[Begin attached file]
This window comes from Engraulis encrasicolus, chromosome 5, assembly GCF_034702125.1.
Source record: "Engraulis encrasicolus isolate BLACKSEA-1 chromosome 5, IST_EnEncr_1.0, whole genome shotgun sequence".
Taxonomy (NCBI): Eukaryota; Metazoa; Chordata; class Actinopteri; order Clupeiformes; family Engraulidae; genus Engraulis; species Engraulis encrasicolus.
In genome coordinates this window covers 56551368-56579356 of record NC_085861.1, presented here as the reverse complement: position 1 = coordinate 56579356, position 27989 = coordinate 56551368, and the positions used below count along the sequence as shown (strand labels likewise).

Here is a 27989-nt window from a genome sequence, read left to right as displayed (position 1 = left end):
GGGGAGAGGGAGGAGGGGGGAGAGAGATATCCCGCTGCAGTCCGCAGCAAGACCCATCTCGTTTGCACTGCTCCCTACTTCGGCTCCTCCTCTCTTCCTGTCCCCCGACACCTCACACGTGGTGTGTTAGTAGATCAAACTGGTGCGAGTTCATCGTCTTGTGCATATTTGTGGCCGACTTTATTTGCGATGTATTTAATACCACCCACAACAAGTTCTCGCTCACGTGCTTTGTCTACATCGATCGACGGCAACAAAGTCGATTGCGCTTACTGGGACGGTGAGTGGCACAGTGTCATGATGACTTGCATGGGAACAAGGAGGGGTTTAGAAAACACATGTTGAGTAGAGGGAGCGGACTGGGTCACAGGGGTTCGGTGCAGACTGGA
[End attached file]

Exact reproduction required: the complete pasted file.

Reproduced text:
This window comes from Engraulis encrasicolus, chromosome 5, assembly GCF_034702125.1.
Source record: "Engraulis encrasicolus isolate BLACKSEA-1 chromosome 5, IST_EnEncr_1.0, whole genome shotgun sequence".
Taxonomy (NCBI): Eukaryota; Metazoa; Chordata; class Actinopteri; order Clupeiformes; family Engraulidae; genus Engraulis; species Engraulis encrasicolus.
In genome coordinates this window covers 56551368-56579356 of record NC_085861.1, presented here as the reverse complement: position 1 = coordinate 56579356, position 27989 = coordinate 56551368, and the positions used below count along the sequence as shown (strand labels likewise).

Here is a 27989-nt window from a genome sequence, read left to right as displayed (position 1 = left end):
GGGGAGAGGGAGGAGGGGGGAGAGAGATATCCCGCTGCAGTCCGCAGCAAGACCCATCTCGTTTGCACTGCTCCCTACTTCGGCTCCTCCTCTCTTCCTGTCCCCCGACACCTCACACGTGGTGTGTTAGTAGATCAAACTGGTGCGAGTTCATCGTCTTGTGCATATTTGTGGCCGACTTTATTTGCGATGTATTTAATACCACCCACAACAAGTTCTCGCTCACGTGCTTTGTCTACATCGATCGACGGCAACAAAGTCGATTGCGCTTACTGGGACGGTGAGTGGCACAGTGTCATGATGACTTGCATGGGAACAAGGAGGGGTTTAGAAAACACATGTTGAGTAGAGGGAGCGGACTGGGTCACAGGGGTTCGGTGCAGACTGGA